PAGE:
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Swingmatism (Schroder Originals & More)

by Ken Schroder

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Nice One 06:51
Joy Swing 05:56
Lonely Town 08:27
Wind Chimes 05:40
Goodbye 05:49


There are 8 tunes here, 5 by Ken Schroder and 3 by more famous composers.

These tunes are Lonely Town by Leonard Bernstein, who is not the most likely composer of jazz standards but has attracted the attention of musicians like Gerry Mulligan, Bill Evans, Gil Evans and Billie Holiday to name a few, who have found his music very compatible with a jazz treatment.

Ladylike turned out to be the same tune as Two Part Contention by Dave Brubeck after doing a bit of asking around, and was probably renamed to avoid paying royalties. It's a play on words for a two part invention a la J.S. Bach but of course, the bass and drums are brought in to make it "go" as a jazz vehicle.

Goodbye is by Gordon Jenkins, written originally for Benny Goodman, who used it as a farewell theme for his big band in the 1930s, but has been used by others for the same purpose, notably by Charlie Parker in a rare recording with a Chicago band led by Claude McLin where they schmaltz it up beautifully. We like it too.

The Schroder originals begin with Three Part Contention, following on the same idea of Dave Brubeck, and adding the drums of Liam to add flavour. Joy Swing (originally "Up the Creek") is a nod to Clifford Brown who wrote and recorded the memorable tune Joy Spring. I wanted to write a happy song so it eventually acquired a happy name as well.

Nice One is written over the same chords as Gershwin's Nice Work If You Can Get It and is 33 bars long, one more than is usual or sometimes comfortable. It is played as a pseudo bossa nova.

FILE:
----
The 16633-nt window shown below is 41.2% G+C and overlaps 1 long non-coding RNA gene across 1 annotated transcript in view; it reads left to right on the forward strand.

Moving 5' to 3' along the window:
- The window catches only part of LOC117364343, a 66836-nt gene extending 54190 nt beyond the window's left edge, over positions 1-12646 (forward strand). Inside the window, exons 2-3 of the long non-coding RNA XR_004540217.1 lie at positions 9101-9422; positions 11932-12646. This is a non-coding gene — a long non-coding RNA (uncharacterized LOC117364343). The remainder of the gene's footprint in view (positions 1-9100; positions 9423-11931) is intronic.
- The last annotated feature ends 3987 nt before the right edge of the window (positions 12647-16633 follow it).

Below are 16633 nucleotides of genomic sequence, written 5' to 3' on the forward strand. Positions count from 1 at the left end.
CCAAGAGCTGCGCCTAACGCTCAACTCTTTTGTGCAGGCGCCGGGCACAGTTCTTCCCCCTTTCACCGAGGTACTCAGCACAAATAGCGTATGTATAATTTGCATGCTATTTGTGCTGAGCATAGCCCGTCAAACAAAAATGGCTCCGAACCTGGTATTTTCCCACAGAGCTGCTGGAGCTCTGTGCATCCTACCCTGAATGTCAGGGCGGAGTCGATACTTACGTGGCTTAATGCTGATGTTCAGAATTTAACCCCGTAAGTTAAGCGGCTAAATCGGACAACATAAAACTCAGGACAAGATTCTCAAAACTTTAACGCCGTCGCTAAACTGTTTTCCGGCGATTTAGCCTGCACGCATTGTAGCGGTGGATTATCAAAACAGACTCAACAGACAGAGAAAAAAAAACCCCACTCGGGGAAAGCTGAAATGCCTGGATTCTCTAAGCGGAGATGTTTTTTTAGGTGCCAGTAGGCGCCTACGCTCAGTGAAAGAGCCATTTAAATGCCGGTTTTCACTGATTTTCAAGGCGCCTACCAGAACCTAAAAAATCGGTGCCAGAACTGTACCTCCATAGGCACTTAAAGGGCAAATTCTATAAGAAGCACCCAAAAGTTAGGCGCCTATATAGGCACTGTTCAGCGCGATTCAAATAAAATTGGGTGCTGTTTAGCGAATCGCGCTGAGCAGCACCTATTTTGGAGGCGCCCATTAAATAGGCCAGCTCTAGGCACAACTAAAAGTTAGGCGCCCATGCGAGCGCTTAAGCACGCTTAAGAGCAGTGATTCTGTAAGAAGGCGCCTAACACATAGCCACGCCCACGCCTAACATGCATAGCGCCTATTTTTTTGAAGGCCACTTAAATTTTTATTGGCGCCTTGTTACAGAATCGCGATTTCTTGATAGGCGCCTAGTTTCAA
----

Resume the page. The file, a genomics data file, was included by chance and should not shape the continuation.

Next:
That Sinking Feeling had an earlier working title "Feelin' a Bit Crook" which I was a bit at the time, but I didn't want to be an attention seeker and I am often reminded that other people have problems of their own and are not particularly interested in mine so I needed to find something else. Of course we've all had to respond to Covid 19 and it hasn't been the easiest of times so I thought that I'd be a little vague so as to cover all bases. You could be sinking like falling in love and thinking "how will this endr or perhaps your bank balance is sinking and so on, fill it in for yourself. i'm sure something rotten has happened to you recently as long as you always remember to look on the bright side of life, you'll be ok. The tune even gets a little optimistic in the middle but it's all the way down at the end.

Wind Chimes was written over 30 years ago and draws its inspiration from Django Reinhardt's tune "Brick Top" in that in a late version he uses harmonics to play some, but not all of the tune. I wrote it when working with Andy Baylor in "Swing 86", a little trio that played in Melbourne at a regular gig at the Lord Newry hotel in North Fitzroy, the band having been born with a gig to write Django like tunes for use in the John Clark/Andrew Knight collaboration "The Fast Lane" on ABC TV at that time as well as the Book Show with the scarcely sober Dinny O'Hearn as host. We decided to write all our own repertoire rather than just repeat Django's work although we may have played "Nuages" once or twice.

Most of my musical life has been spent in Melbourne, London and Hamburg (the latter being short but eventful) but it's been wonderful to find simpatico musicians in Hobart where I presently reside,

Ken Schroder


released April 21, 2022

Ken Schroder - Clarinet (1, 2, 4, 6, 7) & Baritone Sax (3, 5, 8)
Aaron Entresz - Guitar
Isaac Gee - Double Bass
Liam O’Leary - Drums

Recorded 3 January 2022 at Chapel studio, Austin’s Ferry, Tasmania
Recording and Mixing - Al Campbell
Mastering - James Clark

Photograph at Recording Session - Al Campbell
Cover Design - Spear Creative


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Ken Schroder Melbourne, Australia

"One of Melbourne’s treasures" Leon Gettler, The Age Newspaper.

Ken Schroder, reedman, composer and arranger is based in Melbourne, Australia and performs with Schroder's Big Band as well as smaller groups in Victoria and Tasmania.

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